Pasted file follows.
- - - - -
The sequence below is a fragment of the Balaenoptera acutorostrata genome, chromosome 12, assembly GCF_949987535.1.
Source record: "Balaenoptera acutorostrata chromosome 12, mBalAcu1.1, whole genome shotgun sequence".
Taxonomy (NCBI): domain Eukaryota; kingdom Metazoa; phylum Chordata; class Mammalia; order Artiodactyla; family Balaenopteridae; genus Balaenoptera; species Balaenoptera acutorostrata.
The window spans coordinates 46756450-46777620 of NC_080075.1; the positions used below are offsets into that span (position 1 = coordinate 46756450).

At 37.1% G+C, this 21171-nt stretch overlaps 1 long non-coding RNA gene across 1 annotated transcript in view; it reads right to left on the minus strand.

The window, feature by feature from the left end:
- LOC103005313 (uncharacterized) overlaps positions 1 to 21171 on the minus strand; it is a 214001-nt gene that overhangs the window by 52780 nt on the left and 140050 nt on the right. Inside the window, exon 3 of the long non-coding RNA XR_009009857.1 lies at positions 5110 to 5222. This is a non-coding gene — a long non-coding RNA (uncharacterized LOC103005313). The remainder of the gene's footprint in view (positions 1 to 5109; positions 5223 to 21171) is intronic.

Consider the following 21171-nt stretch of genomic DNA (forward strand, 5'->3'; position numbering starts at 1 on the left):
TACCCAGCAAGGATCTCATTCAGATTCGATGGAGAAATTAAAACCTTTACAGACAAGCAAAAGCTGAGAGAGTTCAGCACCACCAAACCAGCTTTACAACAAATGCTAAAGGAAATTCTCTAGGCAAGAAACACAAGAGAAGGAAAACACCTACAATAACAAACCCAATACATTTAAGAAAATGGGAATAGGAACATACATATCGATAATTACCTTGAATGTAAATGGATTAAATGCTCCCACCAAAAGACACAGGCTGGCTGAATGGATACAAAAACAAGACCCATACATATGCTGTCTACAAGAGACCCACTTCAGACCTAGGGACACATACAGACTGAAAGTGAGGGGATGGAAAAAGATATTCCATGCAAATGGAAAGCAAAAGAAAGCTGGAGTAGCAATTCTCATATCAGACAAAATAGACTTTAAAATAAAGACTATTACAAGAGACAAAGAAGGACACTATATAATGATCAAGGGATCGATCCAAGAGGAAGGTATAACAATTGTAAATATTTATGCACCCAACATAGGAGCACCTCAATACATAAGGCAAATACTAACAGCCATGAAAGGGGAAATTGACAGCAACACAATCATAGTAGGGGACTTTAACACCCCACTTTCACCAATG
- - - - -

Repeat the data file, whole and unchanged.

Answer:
The sequence below is a fragment of the Balaenoptera acutorostrata genome, chromosome 12, assembly GCF_949987535.1.
Source record: "Balaenoptera acutorostrata chromosome 12, mBalAcu1.1, whole genome shotgun sequence".
Taxonomy (NCBI): domain Eukaryota; kingdom Metazoa; phylum Chordata; class Mammalia; order Artiodactyla; family Balaenopteridae; genus Balaenoptera; species Balaenoptera acutorostrata.
The window spans coordinates 46756450-46777620 of NC_080075.1; the positions used below are offsets into that span (position 1 = coordinate 46756450).

At 37.1% G+C, this 21171-nt stretch overlaps 1 long non-coding RNA gene across 1 annotated transcript in view; it reads right to left on the minus strand.

The window, feature by feature from the left end:
- LOC103005313 (uncharacterized) overlaps positions 1 to 21171 on the minus strand; it is a 214001-nt gene that overhangs the window by 52780 nt on the left and 140050 nt on the right. Inside the window, exon 3 of the long non-coding RNA XR_009009857.1 lies at positions 5110 to 5222. This is a non-coding gene — a long non-coding RNA (uncharacterized LOC103005313). The remainder of the gene's footprint in view (positions 1 to 5109; positions 5223 to 21171) is intronic.

Consider the following 21171-nt stretch of genomic DNA (forward strand, 5'->3'; position numbering starts at 1 on the left):
TACCCAGCAAGGATCTCATTCAGATTCGATGGAGAAATTAAAACCTTTACAGACAAGCAAAAGCTGAGAGAGTTCAGCACCACCAAACCAGCTTTACAACAAATGCTAAAGGAAATTCTCTAGGCAAGAAACACAAGAGAAGGAAAACACCTACAATAACAAACCCAATACATTTAAGAAAATGGGAATAGGAACATACATATCGATAATTACCTTGAATGTAAATGGATTAAATGCTCCCACCAAAAGACACAGGCTGGCTGAATGGATACAAAAACAAGACCCATACATATGCTGTCTACAAGAGACCCACTTCAGACCTAGGGACACATACAGACTGAAAGTGAGGGGATGGAAAAAGATATTCCATGCAAATGGAAAGCAAAAGAAAGCTGGAGTAGCAATTCTCATATCAGACAAAATAGACTTTAAAATAAAGACTATTACAAGAGACAAAGAAGGACACTATATAATGATCAAGGGATCGATCCAAGAGGAAGGTATAACAATTGTAAATATTTATGCACCCAACATAGGAGCACCTCAATACATAAGGCAAATACTAACAGCCATGAAAGGGGAAATTGACAGCAACACAATCATAGTAGGGGACTTTAACACCCCACTTTCACCAATG